Now, if you look closely, you can just see the fixing bolts which hold the door skin onto the door frame. So this time let’s have a look at the doorframe, so it’s very similar to the conventional doorframe as we saw before, but this time, you’ll notice that there’s various holes punched in the side of the frame and if we look at the door skin itself, we can See that there’s a frame bonded onto the inner part of the door skin with threaded fixing points also you’ll notice that the perimeter edge of this door skin has already been slipped over as seen here so as before. The skin is laid down on top of the doorframe, but this time there, fixed together using bolts, sounds like a great idea, but now look at the edge when these are fixed. Together with the conventional methods shown here on the left, there were three layers of metal sandwiched together, giving it good strength. However, with a Volkswagen method here on the right, we only have two layers, but really because the lip on the edge here is so small. It’s almost like just having one layer, it’s now much more weaker and the edge bends a lot more easily. Now this method does have its advantages. Obviously, now, if you do need to change the door skin, it’s quite easy to just un-bolt the panel using the bolts at the side of the frame, remove it replace with a new one bolt it together and you’re done. However, as far as I know on all the latest, VW models they’ve now gone back to using the conventional method.
Okay, so, lastly, before we get into it repair, these are the tools that I’ll be using today to fix this damage. So I’ve got my standard hand tools over here. Nothing fancy just basic hand, tools. The tip on this. One is slightly sharper than this one. I’ve got my aluminum knock down, which is here which I’ll be using in conjunction with the Ultra-Dent screw on tips. I’ve got the large rubber tip. I’ve got the standard rubber tip and I’ve got the nylon tip. I’ve also got a standard nylon, tap down, which is here and I’ll, be using this standard panel beating and hammer which is here I’ll, leave some links below of where you can get these tools from. But now, let’s get into this repair now when carrying out a repair like this, the use of heat is really important, as we don’t want to crack or split the paint, especially as we have to strike the edge of the panel. So, as you can see, I start off by gently tapping the edge back around with my aluminum tap down using the large rubber tip, it’s important to take your time and go up and down the panel gradually drawing the damage out rather than trying to do it. All in just a few hammer blows: okay, and when this is done, it’s really important to check the alignment at the door with the adjacent panel to make sure both panels align correctly and you haven’t, bought the edge back out too far once this is achieved. The next thing to do is to correct the hard line that’s been created here, just in from the edge. This is the pivot point of where the metal has bent around it’s actually, the frame which I demonstrated earlier on my mock-up model pushing through into the outer skin. This is quite common when a metal edge bends around and when you bend it back. The other way you’re always going to get a hard line or fold line, as you can see here so to remove this, I’m using one of my nylon tap downs. So, depending on how bad the line is, I always make a choice of how sharp the tap down needs to be. In this case, the crease line wasn’t very sharp, so I started with a more rounded nylon, tap down tip to gently knock this Ridge back down. Here you must be very accurate with your hammer blows. It also takes quite a bit of time and patience to do so I’ll speed. This part up.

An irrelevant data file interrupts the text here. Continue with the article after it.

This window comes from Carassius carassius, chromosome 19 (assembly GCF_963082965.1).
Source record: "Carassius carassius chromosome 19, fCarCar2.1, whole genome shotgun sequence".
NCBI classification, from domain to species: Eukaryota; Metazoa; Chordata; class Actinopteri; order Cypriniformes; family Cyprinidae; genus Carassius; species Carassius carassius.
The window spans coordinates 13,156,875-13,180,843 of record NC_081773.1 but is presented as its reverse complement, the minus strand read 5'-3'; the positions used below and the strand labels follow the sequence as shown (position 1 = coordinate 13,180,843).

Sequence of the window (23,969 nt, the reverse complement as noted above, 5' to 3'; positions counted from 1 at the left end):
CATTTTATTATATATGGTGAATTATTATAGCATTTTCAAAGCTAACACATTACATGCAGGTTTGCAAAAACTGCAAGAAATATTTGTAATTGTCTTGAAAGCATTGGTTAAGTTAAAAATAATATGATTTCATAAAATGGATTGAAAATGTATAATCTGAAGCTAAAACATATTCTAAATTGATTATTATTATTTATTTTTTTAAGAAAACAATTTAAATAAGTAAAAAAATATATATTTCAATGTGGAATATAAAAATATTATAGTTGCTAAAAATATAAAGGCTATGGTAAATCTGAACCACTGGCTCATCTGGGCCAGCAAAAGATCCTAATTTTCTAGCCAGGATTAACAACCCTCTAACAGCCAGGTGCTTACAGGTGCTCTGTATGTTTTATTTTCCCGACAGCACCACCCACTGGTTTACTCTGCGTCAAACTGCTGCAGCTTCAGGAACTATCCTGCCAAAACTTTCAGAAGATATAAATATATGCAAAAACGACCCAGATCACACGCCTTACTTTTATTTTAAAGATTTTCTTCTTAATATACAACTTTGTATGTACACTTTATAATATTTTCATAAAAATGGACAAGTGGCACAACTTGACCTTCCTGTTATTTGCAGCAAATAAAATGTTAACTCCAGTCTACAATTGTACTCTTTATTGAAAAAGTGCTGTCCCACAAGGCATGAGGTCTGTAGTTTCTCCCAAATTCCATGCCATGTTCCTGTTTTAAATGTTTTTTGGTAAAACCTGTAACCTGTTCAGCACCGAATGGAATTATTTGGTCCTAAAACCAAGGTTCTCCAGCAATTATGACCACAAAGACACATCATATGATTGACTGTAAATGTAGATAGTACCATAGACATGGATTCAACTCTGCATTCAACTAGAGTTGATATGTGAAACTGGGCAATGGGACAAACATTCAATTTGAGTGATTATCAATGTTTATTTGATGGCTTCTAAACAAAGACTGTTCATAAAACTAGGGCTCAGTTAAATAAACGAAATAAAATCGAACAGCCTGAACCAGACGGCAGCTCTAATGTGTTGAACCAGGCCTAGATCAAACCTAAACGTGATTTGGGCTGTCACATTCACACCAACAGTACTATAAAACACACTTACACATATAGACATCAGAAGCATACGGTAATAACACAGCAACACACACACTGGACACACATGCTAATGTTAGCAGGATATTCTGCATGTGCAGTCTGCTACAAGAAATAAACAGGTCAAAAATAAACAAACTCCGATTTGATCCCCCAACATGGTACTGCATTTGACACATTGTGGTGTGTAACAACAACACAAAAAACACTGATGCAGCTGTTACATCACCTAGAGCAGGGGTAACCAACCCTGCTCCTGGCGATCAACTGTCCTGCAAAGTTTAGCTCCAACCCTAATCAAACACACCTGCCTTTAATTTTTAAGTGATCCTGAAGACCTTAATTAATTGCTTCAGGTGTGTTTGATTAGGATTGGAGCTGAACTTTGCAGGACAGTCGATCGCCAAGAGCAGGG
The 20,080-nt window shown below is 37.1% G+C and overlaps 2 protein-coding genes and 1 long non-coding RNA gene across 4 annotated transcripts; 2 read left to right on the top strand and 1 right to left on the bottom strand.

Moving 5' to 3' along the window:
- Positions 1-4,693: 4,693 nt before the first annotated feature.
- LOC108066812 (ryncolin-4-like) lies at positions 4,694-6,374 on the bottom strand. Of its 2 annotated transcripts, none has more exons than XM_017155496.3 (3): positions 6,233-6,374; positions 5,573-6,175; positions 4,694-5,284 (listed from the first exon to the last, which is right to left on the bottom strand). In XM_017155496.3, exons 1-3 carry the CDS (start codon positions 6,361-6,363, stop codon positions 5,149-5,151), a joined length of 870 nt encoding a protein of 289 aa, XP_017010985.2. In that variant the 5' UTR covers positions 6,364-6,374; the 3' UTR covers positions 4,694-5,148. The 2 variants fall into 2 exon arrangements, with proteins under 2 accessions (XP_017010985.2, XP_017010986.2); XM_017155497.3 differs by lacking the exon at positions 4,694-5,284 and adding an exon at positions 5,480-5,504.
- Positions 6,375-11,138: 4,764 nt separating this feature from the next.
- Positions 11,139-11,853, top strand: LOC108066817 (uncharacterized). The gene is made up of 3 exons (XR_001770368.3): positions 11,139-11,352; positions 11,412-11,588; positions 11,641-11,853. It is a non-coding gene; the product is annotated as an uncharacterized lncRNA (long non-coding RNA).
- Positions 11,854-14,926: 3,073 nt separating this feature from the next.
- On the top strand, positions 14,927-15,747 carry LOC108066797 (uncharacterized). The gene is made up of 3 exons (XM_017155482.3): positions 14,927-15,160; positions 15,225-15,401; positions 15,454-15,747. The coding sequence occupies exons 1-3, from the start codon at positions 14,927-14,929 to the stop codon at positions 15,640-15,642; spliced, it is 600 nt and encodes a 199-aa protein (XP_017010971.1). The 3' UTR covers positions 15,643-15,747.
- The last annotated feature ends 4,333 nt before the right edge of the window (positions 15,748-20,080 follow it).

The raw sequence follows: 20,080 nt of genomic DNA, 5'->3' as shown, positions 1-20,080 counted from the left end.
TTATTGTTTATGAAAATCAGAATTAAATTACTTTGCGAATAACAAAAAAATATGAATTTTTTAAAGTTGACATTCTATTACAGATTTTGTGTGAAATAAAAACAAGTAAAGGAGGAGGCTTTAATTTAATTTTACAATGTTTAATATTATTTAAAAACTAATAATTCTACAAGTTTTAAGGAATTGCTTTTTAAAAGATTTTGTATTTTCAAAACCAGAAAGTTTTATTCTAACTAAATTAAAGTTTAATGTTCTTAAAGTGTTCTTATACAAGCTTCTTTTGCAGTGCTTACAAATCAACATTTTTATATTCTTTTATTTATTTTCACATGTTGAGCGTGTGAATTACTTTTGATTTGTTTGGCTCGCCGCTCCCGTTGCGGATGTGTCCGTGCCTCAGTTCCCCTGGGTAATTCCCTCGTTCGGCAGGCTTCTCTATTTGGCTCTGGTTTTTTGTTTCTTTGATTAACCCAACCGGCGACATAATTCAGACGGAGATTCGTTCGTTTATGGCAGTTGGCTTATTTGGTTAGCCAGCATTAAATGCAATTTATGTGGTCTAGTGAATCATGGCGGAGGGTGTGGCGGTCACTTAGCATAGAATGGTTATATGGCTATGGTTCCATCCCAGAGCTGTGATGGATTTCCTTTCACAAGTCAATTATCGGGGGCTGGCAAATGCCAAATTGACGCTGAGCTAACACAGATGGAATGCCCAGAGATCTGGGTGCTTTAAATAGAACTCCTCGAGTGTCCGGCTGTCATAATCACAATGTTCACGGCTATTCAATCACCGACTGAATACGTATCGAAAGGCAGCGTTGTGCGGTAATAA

So, after tapping down this high ridge, you can clearly see that we are now left with some low areas in front of where this high ridge was. This is quite often the case when an edge is bent back straight again. It can distort slightly and create some low areas. This is where the flat shaved hand tools come in, as these can be used to lift these low areas back up again now, as I Illustrated earlier, this isn’t a conventional door. So luckily, rather than taking the door trim off and going down the window aperture to get on the back of these low areas, there is a space between the door skin and the frame to push the tool in, as illustrated on my mockup model. Here, I’m using quite a sharp tool here and plenty of heat, as I need to push the tools through the rubber sealant behind the frame in order to get onto the back of the lower areas. Some of the pushes will be a bit sharper than I would like, and I can’t use Tesa tape on the tool tip as it just won’t push through the sealant. But it’s not a problem as they can be tapped level again using the sharp nylon tap down. As shown here, okay, so I offer a lot of pushing backwards and forwards, and after a lot of tapping down, we’ve finally got the edge back straight again. Just needs a quick polish to remove any surface marks and the jobs complete okay. So, I hope you enjoyed this video. It was a little bit longer than some of my other videos and a lot more in depth, but if you found it interesting or useful, or you learned something in any way, it’d be great to hear about it. In the comments section below and if you enjoyed the video it’d be great to get thumbs up, and if you want to see and learn more about the paintless dent removal process and see more repairs like this, then why not subscribe to my channel and you’ll be Notified as soon as new videos are available, but for now we’ll see you on the next video. I hope you enjoyed this video on how to repair a bent door edge.